Scrap Microwave Spot Welder

This project involves AC power, high amperage, and high temperatures. Although this project is simple in principle replicating it on your own offers a lot of opportunities to hurt yourself. Proceed with caution.

Microwaves are treasure troves of useful electronic components. They’ve usually got some nice microswitches, a big transformer, a magnetron, and some smaller transformers and rectifiers to drive the display. I found a decent sized microwave hanging out on the street and transformed it into a shop tool I’d been wanting for a while – a spot welder.

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SOLS Adaptiv – A Wearable Soft Robot

I was hired by SOLS to help out with their Adaptiv project. The idea was to showcase the procedural modeling techniques, materials, and technologies behind their printed insoles with a futuristic robotic shoe. Jordan Dialto, the industrial design lead at SOLS, approached me in my capacity as lead scientist at Super-Releaser to make a prototype soft robot shoe that could change shape and fit in response to the wearer.

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Glowy Crystal Ring

Do you like 3D printing, mold making, industrial design, jewelry, and RGB LED’s? You’re in luck, then. I just finished this tutorial for Adafruit and think it’s well worth a look.

In this project, I attempted to make an Arduino powered device that was easy to use, easy to make, and self contained. Every 3d printed component can be done in a single build without support material. The ring has a battery, switch, and USB port. Once it’s together, all you need to charge or reprogram it is a USB Micro cable.

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Soft Robots

I’ve been working on this project for a few months, focused on changing how soft robots get designed and made. Traditionally these robots are complex to design and build, and they require and unexpectedly large amount of hand labor to stitch together. This ends up with parts being produced slowly, with small deviations from known working designs. I’ve been trying to come up with a method that allows you to design a robot in CAD, queue up the design on a powder printer, cast silicone into the printed mold, and pull out a working robot. The idea is to allow for a huge variety of geometry, experimentation, and prototypes that are quick and inexpensive to produce. I want to make the process a whole lot more like a scientific experiment, where you test and observe multiple samples while adjusting a single variable.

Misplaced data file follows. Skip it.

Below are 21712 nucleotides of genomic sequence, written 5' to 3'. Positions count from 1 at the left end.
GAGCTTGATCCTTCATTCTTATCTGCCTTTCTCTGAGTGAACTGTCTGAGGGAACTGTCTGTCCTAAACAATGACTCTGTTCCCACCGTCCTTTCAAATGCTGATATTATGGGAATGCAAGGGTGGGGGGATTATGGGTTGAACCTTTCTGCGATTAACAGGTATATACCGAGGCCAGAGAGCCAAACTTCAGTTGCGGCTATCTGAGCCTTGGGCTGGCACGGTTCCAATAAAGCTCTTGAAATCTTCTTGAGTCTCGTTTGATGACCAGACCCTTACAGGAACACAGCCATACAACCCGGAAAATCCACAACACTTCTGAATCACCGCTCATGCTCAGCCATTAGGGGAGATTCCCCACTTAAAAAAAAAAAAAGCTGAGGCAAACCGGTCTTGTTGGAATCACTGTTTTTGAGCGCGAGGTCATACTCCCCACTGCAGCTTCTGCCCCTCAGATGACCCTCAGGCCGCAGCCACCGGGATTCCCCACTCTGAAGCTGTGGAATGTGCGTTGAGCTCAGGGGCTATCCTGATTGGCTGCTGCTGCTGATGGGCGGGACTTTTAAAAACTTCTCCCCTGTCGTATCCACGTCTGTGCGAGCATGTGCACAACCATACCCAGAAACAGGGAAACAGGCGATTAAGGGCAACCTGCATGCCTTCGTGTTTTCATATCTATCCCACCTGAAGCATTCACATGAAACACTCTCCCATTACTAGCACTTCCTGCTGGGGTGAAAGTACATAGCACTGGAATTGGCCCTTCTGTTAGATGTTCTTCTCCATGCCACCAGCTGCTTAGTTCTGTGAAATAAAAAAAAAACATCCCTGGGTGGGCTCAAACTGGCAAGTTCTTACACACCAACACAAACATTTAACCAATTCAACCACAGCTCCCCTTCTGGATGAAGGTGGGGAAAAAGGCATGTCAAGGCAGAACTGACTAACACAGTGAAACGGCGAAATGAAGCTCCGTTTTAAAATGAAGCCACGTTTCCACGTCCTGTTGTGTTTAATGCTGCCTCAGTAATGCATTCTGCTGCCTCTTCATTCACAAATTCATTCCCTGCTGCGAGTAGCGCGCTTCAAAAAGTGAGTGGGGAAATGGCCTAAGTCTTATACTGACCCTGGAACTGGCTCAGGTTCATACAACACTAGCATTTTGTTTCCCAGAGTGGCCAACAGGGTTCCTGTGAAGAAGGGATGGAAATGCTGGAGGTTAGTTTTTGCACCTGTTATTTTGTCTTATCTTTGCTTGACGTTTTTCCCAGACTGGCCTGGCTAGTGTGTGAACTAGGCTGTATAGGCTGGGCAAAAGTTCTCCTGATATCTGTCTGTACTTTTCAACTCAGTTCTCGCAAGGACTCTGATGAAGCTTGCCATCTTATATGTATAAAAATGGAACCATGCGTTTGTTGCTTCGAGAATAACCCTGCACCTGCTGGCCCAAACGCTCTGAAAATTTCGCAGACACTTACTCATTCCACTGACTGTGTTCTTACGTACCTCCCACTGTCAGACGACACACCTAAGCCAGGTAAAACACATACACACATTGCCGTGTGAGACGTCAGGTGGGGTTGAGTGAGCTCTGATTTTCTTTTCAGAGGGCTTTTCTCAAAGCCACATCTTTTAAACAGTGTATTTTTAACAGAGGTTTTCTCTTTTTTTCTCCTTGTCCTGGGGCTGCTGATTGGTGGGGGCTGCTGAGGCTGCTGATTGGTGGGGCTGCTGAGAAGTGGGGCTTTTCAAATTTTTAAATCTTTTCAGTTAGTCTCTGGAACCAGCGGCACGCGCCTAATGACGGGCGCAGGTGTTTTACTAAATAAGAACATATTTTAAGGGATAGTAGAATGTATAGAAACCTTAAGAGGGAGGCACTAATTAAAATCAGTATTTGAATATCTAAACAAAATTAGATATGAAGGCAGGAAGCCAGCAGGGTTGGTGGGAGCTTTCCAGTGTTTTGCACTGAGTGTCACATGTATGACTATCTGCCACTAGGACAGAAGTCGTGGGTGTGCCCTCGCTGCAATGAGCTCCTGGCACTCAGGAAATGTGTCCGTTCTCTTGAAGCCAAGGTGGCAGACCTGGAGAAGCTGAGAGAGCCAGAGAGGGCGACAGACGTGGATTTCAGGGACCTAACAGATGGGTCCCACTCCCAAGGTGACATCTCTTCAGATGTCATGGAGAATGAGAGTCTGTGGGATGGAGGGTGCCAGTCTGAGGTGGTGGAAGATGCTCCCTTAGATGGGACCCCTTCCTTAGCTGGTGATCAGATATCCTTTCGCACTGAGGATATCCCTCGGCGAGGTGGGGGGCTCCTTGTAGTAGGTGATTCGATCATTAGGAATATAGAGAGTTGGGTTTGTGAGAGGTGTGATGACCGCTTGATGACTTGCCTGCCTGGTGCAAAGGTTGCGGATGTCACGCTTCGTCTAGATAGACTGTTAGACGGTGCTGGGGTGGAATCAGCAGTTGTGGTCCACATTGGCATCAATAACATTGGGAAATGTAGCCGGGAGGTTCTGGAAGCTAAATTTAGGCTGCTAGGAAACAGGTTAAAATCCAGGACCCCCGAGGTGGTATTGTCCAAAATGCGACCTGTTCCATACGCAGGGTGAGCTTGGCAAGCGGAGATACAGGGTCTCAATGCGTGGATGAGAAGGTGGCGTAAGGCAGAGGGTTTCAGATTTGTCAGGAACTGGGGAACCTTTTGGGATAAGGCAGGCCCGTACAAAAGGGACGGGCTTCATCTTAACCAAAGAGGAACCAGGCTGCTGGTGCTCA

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Refurbishing NYC’s Historic JJ Hat Center

A few months ago I was commissioned to restore a storefront over on 5th and 32nd st, JJ Hat Center. They’re long time clients, partners of the good folks over at Pork Pie Hatters. I’ve done a lot of work for them over the years, building their website, designing custom hat blocks, making marketing materials, and creating the branding for their series of handmade hats. This was a whole other level of project, though.

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Lock Pick Earrings

A year or so back my long time hacker friend Dichro made some lock pick earrings to wear in case of emergencies. Di asked me to give a go at some slim, elegant, sophisticated ones that pass as everyday jewelry. After some poking and testing and experiments, I believe I’ve come up with just that.

An elegant accessory, perfect for quick escapes, late nights, and lost keys. These acid etched stainless steel earrings are lightweight and feature a selection of picks, rakes, and a tension bar. They’re decked out with silver plated rings and ear hooks.

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Narwhal BBQ Skewers

Over the past few months I’ve been working with Melissa Dowell to make these lovely Narwhal Skewers and now (after a good deal of prototyping, experimentation, poking, and prodding) they’re finally out. The process that went into these is actually kind of fascinating first because of how difficult it was to hone in on the right way to design these in CAD and secondly because of how many different directions we explored before finally landing on the final design.

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